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Aneurin Bevan

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Aneurin Bevan (1897-1960) (commonly called Nye Bevan) was a British left wing socialist politician and cabinet minister in the post-war Labour government of Clement Attlee.

Bevan was born in Tredegar, Monmouthshire, in south Wales; his father was a coal miner and Bevan himself started work in the pits at the age of 13. He became a trade union activist, and was converted to Marxism while on a scholarship to the union-supported Central Labour College in London. Returning to south Wales in 1921, he found himself blacklisted, and did not work again until 1924. In 1926 he became a full time miners' union official and in 1929 was elected to Parliament as Labour MP for Ebbw Vale. A spokesman for the left wing of the Labour Party, he was expelled for some months in 1939 for supporting a United Front of the Labour Party and Communist Party of Great Britain.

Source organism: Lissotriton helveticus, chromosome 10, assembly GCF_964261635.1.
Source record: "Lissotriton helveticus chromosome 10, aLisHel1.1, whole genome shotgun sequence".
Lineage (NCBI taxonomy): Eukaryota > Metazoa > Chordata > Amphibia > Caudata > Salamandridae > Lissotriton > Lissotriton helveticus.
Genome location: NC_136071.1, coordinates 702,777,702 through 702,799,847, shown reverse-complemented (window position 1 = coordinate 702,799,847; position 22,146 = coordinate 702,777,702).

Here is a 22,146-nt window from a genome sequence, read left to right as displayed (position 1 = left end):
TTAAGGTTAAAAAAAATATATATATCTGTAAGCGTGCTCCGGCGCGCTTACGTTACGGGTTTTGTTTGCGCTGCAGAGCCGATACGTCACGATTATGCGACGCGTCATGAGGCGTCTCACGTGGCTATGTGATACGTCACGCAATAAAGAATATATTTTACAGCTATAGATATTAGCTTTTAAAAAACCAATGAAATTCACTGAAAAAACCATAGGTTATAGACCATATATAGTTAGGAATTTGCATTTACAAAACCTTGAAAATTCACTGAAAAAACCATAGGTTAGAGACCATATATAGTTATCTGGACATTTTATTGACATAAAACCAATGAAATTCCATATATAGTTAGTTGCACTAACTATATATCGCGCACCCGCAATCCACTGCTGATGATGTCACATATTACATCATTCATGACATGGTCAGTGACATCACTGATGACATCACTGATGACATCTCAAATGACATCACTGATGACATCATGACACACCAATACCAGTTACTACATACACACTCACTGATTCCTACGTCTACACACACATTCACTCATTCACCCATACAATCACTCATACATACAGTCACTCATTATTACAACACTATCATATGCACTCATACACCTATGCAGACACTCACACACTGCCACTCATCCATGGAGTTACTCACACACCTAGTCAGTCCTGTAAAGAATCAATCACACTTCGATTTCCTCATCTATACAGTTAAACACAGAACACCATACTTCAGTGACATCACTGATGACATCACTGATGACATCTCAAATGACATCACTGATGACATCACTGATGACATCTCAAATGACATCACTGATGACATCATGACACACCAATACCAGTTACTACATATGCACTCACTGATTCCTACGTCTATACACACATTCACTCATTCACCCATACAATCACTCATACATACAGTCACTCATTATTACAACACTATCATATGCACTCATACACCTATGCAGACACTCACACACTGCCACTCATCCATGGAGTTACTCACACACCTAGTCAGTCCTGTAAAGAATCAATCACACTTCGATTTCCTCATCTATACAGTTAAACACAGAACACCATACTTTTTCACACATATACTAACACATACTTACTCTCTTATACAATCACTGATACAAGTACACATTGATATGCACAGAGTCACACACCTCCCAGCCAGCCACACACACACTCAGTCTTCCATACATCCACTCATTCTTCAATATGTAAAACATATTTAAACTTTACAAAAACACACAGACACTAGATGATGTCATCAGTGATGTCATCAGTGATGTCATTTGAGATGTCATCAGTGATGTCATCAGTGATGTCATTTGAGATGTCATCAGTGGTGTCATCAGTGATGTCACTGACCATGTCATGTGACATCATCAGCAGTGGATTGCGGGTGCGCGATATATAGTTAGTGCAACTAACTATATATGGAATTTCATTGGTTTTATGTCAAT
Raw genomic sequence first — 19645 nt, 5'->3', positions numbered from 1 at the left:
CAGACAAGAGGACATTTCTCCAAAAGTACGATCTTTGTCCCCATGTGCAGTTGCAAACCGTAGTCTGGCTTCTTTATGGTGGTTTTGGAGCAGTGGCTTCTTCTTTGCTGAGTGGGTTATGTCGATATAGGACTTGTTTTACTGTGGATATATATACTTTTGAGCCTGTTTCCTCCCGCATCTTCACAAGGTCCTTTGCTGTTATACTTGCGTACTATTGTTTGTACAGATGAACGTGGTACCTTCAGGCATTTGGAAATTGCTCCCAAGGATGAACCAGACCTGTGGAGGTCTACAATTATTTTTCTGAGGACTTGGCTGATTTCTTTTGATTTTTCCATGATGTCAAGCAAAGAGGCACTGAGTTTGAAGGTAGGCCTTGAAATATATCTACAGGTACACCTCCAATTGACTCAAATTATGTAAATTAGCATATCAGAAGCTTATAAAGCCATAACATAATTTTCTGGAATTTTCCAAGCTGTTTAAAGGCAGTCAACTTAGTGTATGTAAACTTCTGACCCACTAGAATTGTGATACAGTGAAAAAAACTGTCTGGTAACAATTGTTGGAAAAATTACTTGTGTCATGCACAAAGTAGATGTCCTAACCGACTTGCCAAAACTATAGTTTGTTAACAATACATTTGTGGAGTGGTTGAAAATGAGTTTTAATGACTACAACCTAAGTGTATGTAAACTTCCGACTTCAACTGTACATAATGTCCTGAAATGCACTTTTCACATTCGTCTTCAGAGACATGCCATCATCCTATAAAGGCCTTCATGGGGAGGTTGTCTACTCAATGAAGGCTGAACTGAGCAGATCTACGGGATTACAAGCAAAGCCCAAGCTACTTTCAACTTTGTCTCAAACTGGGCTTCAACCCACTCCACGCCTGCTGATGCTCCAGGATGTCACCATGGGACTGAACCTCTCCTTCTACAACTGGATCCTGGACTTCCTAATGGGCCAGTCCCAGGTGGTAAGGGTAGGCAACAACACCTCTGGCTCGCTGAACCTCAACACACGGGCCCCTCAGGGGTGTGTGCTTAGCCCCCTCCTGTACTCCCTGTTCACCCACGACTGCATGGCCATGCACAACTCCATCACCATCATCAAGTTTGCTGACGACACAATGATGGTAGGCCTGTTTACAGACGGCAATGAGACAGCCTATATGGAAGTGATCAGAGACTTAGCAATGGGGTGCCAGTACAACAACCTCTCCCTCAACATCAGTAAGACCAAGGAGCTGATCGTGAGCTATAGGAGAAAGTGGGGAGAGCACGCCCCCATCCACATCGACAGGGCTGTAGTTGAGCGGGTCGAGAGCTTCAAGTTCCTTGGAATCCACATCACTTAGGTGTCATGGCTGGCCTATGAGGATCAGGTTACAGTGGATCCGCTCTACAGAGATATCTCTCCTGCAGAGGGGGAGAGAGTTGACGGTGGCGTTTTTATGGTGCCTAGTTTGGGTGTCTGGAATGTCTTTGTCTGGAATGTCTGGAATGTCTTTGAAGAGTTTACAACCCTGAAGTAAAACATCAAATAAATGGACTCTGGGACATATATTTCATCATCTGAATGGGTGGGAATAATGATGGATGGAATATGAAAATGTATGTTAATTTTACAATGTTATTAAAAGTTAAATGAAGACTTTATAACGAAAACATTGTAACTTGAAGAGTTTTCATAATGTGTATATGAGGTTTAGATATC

During the war he agitated for the opening of a 'Second Front' in western Europe to relieve pressure on the Soviet Union, and was described by Winston Churchill (whom Bevan had supported for the premiersjhip in 1940) as "a squalid nuisance."

In 1945 Bevan was made Minister of Health in the new Labour government, an onerous role that included responsibility for housing as well as health matters. He is remembered partly for his work in bringing about the construction of some hundreds of thousands of municipal houses despite severe shortages of materials, but mainly for his role in creating the National Health Service, which was inaugurated on 5 July 1948. Bevan was made Minister of Labour in 1951 but resigned from the cabinet, with Harold Wilson and John Freeman, in protest at the decision by Chancellor of the Exchequer Hugh Gaitskell to impose charges for spectacles and dentures.